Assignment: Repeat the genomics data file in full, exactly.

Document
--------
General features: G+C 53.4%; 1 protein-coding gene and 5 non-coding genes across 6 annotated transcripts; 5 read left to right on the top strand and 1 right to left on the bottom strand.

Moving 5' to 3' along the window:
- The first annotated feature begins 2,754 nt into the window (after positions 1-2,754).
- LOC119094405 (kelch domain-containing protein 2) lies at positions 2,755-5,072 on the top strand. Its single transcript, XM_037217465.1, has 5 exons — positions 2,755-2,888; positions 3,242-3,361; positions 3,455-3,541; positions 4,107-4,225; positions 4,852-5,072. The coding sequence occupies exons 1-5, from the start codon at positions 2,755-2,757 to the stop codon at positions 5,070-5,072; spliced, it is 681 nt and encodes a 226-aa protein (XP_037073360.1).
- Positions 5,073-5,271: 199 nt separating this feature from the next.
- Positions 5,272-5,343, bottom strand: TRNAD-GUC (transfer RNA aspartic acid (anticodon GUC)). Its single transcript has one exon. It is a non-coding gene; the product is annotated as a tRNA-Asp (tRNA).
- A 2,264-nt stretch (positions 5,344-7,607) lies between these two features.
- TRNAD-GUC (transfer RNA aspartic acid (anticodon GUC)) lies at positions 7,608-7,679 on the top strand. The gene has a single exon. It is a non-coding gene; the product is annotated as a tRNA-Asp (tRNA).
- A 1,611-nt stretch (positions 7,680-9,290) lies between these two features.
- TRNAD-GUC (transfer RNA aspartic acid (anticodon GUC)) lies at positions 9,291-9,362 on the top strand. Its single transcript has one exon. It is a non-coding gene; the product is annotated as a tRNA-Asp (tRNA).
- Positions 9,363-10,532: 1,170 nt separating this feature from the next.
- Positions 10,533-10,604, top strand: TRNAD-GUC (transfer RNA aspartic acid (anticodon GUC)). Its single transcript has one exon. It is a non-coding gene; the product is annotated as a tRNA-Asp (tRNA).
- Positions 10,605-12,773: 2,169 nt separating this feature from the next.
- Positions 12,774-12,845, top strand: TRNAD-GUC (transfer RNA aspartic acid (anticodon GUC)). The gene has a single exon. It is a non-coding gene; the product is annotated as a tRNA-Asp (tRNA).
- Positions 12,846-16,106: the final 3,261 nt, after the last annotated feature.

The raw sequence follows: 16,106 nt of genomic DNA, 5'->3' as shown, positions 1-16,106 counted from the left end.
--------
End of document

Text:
General features: G+C 53.4%; 1 protein-coding gene and 5 non-coding genes across 6 annotated transcripts; 5 read left to right on the top strand and 1 right to left on the bottom strand.

Moving 5' to 3' along the window:
- The first annotated feature begins 2,754 nt into the window (after positions 1-2,754).
- LOC119094405 (kelch domain-containing protein 2) lies at positions 2,755-5,072 on the top strand. Its single transcript, XM_037217465.1, has 5 exons — positions 2,755-2,888; positions 3,242-3,361; positions 3,455-3,541; positions 4,107-4,225; positions 4,852-5,072. The coding sequence occupies exons 1-5, from the start codon at positions 2,755-2,757 to the stop codon at positions 5,070-5,072; spliced, it is 681 nt and encodes a 226-aa protein (XP_037073360.1).
- Positions 5,073-5,271: 199 nt separating this feature from the next.
- Positions 5,272-5,343, bottom strand: TRNAD-GUC (transfer RNA aspartic acid (anticodon GUC)). Its single transcript has one exon. It is a non-coding gene; the product is annotated as a tRNA-Asp (tRNA).
- A 2,264-nt stretch (positions 5,344-7,607) lies between these two features.
- TRNAD-GUC (transfer RNA aspartic acid (anticodon GUC)) lies at positions 7,608-7,679 on the top strand. The gene has a single exon. It is a non-coding gene; the product is annotated as a tRNA-Asp (tRNA).
- A 1,611-nt stretch (positions 7,680-9,290) lies between these two features.
- TRNAD-GUC (transfer RNA aspartic acid (anticodon GUC)) lies at positions 9,291-9,362 on the top strand. Its single transcript has one exon. It is a non-coding gene; the product is annotated as a tRNA-Asp (tRNA).
- Positions 9,363-10,532: 1,170 nt separating this feature from the next.
- Positions 10,533-10,604, top strand: TRNAD-GUC (transfer RNA aspartic acid (anticodon GUC)). Its single transcript has one exon. It is a non-coding gene; the product is annotated as a tRNA-Asp (tRNA).
- Positions 10,605-12,773: 2,169 nt separating this feature from the next.
- Positions 12,774-12,845, top strand: TRNAD-GUC (transfer RNA aspartic acid (anticodon GUC)). The gene has a single exon. It is a non-coding gene; the product is annotated as a tRNA-Asp (tRNA).
- Positions 12,846-16,106: the final 3,261 nt, after the last annotated feature.

The raw sequence follows: 16,106 nt of genomic DNA, 5'->3' as shown, positions 1-16,106 counted from the left end.